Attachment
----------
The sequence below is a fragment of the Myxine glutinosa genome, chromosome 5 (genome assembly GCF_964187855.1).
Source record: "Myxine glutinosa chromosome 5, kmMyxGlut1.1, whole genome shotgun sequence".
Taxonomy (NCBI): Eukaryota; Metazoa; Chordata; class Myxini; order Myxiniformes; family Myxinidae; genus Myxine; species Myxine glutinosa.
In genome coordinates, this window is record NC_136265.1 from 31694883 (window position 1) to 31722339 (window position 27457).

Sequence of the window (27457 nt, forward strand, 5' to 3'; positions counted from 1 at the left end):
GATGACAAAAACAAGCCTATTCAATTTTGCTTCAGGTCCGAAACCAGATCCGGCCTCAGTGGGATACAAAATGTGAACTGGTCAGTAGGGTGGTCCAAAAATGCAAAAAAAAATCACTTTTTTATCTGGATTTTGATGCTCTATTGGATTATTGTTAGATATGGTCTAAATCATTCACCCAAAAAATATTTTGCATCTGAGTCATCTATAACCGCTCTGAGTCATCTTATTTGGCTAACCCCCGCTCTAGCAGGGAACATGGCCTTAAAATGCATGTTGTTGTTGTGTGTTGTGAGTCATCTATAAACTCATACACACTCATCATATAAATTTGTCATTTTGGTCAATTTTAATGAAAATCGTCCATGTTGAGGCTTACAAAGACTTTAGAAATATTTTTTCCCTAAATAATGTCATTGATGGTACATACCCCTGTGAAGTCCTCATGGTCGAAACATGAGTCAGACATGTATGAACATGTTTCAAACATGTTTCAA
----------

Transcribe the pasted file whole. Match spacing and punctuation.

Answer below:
The sequence below is a fragment of the Myxine glutinosa genome, chromosome 5 (genome assembly GCF_964187855.1).
Source record: "Myxine glutinosa chromosome 5, kmMyxGlut1.1, whole genome shotgun sequence".
Taxonomy (NCBI): Eukaryota; Metazoa; Chordata; class Myxini; order Myxiniformes; family Myxinidae; genus Myxine; species Myxine glutinosa.
In genome coordinates, this window is record NC_136265.1 from 31694883 (window position 1) to 31722339 (window position 27457).

Sequence of the window (27457 nt, forward strand, 5' to 3'; positions counted from 1 at the left end):
GATGACAAAAACAAGCCTATTCAATTTTGCTTCAGGTCCGAAACCAGATCCGGCCTCAGTGGGATACAAAATGTGAACTGGTCAGTAGGGTGGTCCAAAAATGCAAAAAAAAATCACTTTTTTATCTGGATTTTGATGCTCTATTGGATTATTGTTAGATATGGTCTAAATCATTCACCCAAAAAATATTTTGCATCTGAGTCATCTATAACCGCTCTGAGTCATCTTATTTGGCTAACCCCCGCTCTAGCAGGGAACATGGCCTTAAAATGCATGTTGTTGTTGTGTGTTGTGAGTCATCTATAAACTCATACACACTCATCATATAAATTTGTCATTTTGGTCAATTTTAATGAAAATCGTCCATGTTGAGGCTTACAAAGACTTTAGAAATATTTTTTCCCTAAATAATGTCATTGATGGTACATACCCCTGTGAAGTCCTCATGGTCGAAACATGAGTCAGACATGTATGAACATGTTTCAAACATGTTTCAA